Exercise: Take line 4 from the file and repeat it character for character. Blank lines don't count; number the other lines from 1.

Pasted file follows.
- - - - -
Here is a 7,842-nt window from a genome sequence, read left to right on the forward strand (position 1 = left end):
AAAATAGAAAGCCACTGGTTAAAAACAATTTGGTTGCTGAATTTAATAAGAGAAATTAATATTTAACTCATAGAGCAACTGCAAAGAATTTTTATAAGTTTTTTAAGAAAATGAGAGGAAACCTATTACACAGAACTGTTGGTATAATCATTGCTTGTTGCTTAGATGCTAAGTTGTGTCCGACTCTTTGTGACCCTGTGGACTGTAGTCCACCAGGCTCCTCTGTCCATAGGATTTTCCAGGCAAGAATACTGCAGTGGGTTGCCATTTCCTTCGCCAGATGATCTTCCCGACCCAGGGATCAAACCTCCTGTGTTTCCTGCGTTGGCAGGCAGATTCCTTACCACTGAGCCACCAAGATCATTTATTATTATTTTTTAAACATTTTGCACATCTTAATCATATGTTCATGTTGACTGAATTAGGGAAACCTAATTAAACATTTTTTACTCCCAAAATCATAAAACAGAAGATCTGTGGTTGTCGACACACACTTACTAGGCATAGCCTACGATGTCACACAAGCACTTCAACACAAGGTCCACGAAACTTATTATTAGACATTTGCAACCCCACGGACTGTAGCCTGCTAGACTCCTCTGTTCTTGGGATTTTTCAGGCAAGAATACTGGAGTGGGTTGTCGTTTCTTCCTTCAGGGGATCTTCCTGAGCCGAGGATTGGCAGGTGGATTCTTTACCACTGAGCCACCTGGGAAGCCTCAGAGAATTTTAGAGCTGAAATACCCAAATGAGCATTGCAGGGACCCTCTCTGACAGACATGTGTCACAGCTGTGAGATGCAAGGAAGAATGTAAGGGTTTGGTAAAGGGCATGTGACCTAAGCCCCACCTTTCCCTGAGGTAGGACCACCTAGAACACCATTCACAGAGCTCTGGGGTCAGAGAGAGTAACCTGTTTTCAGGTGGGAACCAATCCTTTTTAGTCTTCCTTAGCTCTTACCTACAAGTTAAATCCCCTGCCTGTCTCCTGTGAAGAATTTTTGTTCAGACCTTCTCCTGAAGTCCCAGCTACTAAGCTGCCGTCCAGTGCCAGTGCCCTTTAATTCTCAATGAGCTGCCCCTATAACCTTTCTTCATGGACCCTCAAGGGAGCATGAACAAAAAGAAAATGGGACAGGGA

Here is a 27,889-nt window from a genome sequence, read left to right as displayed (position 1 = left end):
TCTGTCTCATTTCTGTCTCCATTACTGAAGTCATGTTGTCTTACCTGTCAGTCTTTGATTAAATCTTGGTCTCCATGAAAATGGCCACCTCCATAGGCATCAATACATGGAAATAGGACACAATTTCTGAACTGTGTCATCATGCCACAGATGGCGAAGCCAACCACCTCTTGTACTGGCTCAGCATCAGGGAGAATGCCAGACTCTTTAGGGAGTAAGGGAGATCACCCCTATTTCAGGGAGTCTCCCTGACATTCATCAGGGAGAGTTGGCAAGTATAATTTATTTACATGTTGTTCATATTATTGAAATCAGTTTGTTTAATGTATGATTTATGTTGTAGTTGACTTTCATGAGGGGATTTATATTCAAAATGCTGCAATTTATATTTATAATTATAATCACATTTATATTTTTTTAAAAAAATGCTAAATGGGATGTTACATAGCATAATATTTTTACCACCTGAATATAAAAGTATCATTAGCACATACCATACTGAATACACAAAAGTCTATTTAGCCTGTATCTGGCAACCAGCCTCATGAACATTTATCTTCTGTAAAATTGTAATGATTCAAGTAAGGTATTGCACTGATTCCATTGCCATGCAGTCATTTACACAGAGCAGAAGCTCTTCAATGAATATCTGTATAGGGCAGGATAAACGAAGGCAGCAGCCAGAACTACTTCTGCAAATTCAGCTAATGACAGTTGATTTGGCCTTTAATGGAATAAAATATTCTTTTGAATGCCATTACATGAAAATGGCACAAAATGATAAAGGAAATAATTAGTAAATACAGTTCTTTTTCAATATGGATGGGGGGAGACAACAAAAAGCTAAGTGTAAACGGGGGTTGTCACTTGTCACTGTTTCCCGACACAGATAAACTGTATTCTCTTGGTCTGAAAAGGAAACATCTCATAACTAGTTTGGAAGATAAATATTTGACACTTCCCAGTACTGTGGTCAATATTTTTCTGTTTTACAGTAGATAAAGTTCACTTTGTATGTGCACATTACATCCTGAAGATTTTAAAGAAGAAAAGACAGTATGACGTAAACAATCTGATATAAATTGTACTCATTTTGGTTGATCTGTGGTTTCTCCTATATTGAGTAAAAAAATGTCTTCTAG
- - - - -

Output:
TCTGTCTCATTTCTGTCTCCATTACTGAAGTCATGTTGTCTTACCTGTCAGTCTTTGATTAAATCTTGGTCTCCATGAAAATGGCCACCTCCATAGGCATCAATACATGGAAATAGGACACAATTTCTGAACTGTGTCATCATGCCACAGATGGCGAAGCCAACCACCTCTTGTACTGGCTCAGCATCAGGGAGAATGCCAGACTCTTTAGGGAGTAAGGGAGATCACCCCTATTTCAGGGAGTCTCCCTGACATTCATCAGGGAGAGTTGGCAAGTATAATTTATTTACATGTTGTTCATATTATTGAAATCAGTTTGTTTAATGTATGATTTATGTTGTAGTTGACTTTCATGAGGGGATTTATATTCAAAATGCTGCAATTTATATTTATAATTATAATCACATTTATATTTTTTTAAAAAAATGCTAAATGGGATGTTACATAGCATAATATTTTTACCACCTGAATATAAAAGTATCATTAGCACATACCATACTGAATACACAAAAGTCTATTTAGCCTGTATCTGGCAACCAGCCTCATGAACATTTATCTTCTGTAAAATTGTAATGATTCAAGTAAGGTATTGCACTGATTCCATTGCCATGCAGTCATTTACACAGAGCAGAAGCTCTTCAATGAATATCTGTATAGGGCAGGATAAACGAAGGCAGCAGCCAGAACTACTTCTGCAAATTCAGCTAATGACAGTTGATTTGGCCTTTAATGGAATAAAATATTCTTTTGAATGCCATTACATGAAAATGGCACAAAATGATAAAGGAAATAATTAGTAAATACAGTTCTTTTTCAATATGGATGGGGGGAGACAACAAAAAGCTAAGTGTAAACGGGGGTTGTCACTTGTCACTGTTTCCCGACACAGATAAACTGTATTCTCTTGGTCTGAAAAGGAAACATCTCATAACTAGTTTGGAAGATAAATATTTGACACTTCCCAGTACTGTGGTCAATATTTTTCTGTTTTACAGTAGATAAAGTTCACTTTGTATGTGCACATTACATCCTGAAGATTTTAAAGAAGAAAAGACAGTATGACGTAAACAATCTGATATAAATTGTACTCATTTTGGTTGATCTGTGGTTTCTCCTATATTGAGTAAAAAAATGTCTTCTAG